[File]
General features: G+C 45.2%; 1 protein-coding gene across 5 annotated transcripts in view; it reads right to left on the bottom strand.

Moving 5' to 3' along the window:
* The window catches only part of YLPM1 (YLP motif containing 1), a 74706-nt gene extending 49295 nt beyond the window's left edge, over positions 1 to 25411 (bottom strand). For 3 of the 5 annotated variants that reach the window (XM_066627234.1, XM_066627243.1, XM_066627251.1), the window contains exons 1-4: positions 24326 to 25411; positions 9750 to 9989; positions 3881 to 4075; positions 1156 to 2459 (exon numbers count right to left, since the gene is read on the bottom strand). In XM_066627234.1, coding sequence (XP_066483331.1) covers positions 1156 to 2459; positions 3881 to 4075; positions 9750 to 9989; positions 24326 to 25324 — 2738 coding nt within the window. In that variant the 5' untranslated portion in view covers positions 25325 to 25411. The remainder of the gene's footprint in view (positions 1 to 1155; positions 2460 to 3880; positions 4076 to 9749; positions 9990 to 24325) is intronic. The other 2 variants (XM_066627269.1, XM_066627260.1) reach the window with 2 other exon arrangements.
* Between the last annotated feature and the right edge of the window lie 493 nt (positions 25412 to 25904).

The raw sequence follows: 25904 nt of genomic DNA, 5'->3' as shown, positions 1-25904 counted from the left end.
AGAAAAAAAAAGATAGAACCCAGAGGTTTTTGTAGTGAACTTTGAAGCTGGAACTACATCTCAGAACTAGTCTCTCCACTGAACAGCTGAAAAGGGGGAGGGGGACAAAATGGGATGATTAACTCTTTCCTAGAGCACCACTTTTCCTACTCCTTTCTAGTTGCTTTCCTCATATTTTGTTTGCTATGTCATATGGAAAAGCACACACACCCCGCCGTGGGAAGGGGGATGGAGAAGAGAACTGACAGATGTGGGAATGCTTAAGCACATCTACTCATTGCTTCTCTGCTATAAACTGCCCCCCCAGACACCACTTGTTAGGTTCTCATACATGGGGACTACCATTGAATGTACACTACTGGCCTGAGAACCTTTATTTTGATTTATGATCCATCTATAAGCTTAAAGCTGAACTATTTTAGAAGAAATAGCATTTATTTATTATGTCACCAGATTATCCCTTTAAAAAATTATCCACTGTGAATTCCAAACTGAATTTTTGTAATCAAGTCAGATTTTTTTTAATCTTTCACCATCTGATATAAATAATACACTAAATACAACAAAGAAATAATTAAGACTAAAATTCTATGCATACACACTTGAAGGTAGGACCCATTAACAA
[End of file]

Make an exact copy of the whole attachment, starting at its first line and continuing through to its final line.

General features: G+C 45.2%; 1 protein-coding gene across 5 annotated transcripts in view; it reads right to left on the bottom strand.

Moving 5' to 3' along the window:
* The window catches only part of YLPM1 (YLP motif containing 1), a 74706-nt gene extending 49295 nt beyond the window's left edge, over positions 1 to 25411 (bottom strand). For 3 of the 5 annotated variants that reach the window (XM_066627234.1, XM_066627243.1, XM_066627251.1), the window contains exons 1-4: positions 24326 to 25411; positions 9750 to 9989; positions 3881 to 4075; positions 1156 to 2459 (exon numbers count right to left, since the gene is read on the bottom strand). In XM_066627234.1, coding sequence (XP_066483331.1) covers positions 1156 to 2459; positions 3881 to 4075; positions 9750 to 9989; positions 24326 to 25324 — 2738 coding nt within the window. In that variant the 5' untranslated portion in view covers positions 25325 to 25411. The remainder of the gene's footprint in view (positions 1 to 1155; positions 2460 to 3880; positions 4076 to 9749; positions 9990 to 24325) is intronic. The other 2 variants (XM_066627269.1, XM_066627260.1) reach the window with 2 other exon arrangements.
* Between the last annotated feature and the right edge of the window lie 493 nt (positions 25412 to 25904).

The raw sequence follows: 25904 nt of genomic DNA, 5'->3' as shown, positions 1-25904 counted from the left end.
AGAAAAAAAAAGATAGAACCCAGAGGTTTTTGTAGTGAACTTTGAAGCTGGAACTACATCTCAGAACTAGTCTCTCCACTGAACAGCTGAAAAGGGGGAGGGGGACAAAATGGGATGATTAACTCTTTCCTAGAGCACCACTTTTCCTACTCCTTTCTAGTTGCTTTCCTCATATTTTGTTTGCTATGTCATATGGAAAAGCACACACACCCCGCCGTGGGAAGGGGGATGGAGAAGAGAACTGACAGATGTGGGAATGCTTAAGCACATCTACTCATTGCTTCTCTGCTATAAACTGCCCCCCCAGACACCACTTGTTAGGTTCTCATACATGGGGACTACCATTGAATGTACACTACTGGCCTGAGAACCTTTATTTTGATTTATGATCCATCTATAAGCTTAAAGCTGAACTATTTTAGAAGAAATAGCATTTATTTATTATGTCACCAGATTATCCCTTTAAAAAATTATCCACTGTGAATTCCAAACTGAATTTTTGTAATCAAGTCAGATTTTTTTTAATCTTTCACCATCTGATATAAATAATACACTAAATACAACAAAGAAATAATTAAGACTAAAATTCTATGCATACACACTTGAAGGTAGGACCCATTAACAA